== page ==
We are discussing La. Mun. Police Emples. Ret. Sys. v. Pyott, 46 A.3d 313 (Del. Ch. 2012) and its potential impact on Caremark style derivative suits.
The harm from fast filing of complaints in derivative suits is, according to the court in Pyott, the filing of meritless cases. These filings impose on companies unnecessary defense costs. This in turn imposes costs on shareholders. The problem is apparently limited to shareholder initiated actions. It does not apply to the process used by the board in deciding whether to bring an action.
Absent "doubt" about the "directors' ability to make disinterested and independent decisions about litigation," the court reasoned, the board is "optimally positioned to make decisions on behalf of the corporation and, if appropriate, pursue litigation." Directors are in a position to investigate, to access internal information, and "[p]erhaps most significantly, the board can take into consideration and balance the interests of multiple constituencies when determining what outcome best serves the interests of stockholders."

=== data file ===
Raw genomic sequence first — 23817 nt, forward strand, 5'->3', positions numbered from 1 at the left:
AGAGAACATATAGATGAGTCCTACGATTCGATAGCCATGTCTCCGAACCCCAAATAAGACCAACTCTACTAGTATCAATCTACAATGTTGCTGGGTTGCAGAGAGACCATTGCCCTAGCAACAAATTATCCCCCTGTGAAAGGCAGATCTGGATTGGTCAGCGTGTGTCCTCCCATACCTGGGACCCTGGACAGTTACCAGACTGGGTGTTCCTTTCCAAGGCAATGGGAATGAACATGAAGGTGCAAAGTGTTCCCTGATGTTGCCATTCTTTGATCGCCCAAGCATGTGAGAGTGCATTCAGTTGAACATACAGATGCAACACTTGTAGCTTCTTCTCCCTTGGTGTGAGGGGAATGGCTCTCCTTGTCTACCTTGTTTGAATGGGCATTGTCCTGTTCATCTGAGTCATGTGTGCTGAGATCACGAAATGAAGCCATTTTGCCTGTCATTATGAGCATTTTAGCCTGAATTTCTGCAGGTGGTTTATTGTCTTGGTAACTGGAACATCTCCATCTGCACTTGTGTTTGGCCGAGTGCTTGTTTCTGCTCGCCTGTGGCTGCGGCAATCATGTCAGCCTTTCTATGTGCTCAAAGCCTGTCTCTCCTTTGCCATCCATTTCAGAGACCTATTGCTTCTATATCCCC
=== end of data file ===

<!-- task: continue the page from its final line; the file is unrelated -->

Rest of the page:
This analysis gives too much credit to the system of board review. It is in fact accurate to suggest that the board has more information and is potentially in a better position to weigh all of the competing interests. But what it can do and what it does are two different things. In fact, boards invariably seek dismissal of derivative suits. See La. Mun. Police Emples. Ret. Sys. v. Morgan Stanley & Co., 2011 Del. Ch. LEXIS 42 (Del. Ch. March 4, 2011) (noting that directors "typically" refuse demand for litigation in derivative context).
In other words, the analysis in this case deals with the costs associated with an excessive number of derivative suits brought by shareholders. What it does not address are the costs associated with an inadequate number of suits brought by management.
rimary materials can be found at the DU Corporate Governance web site.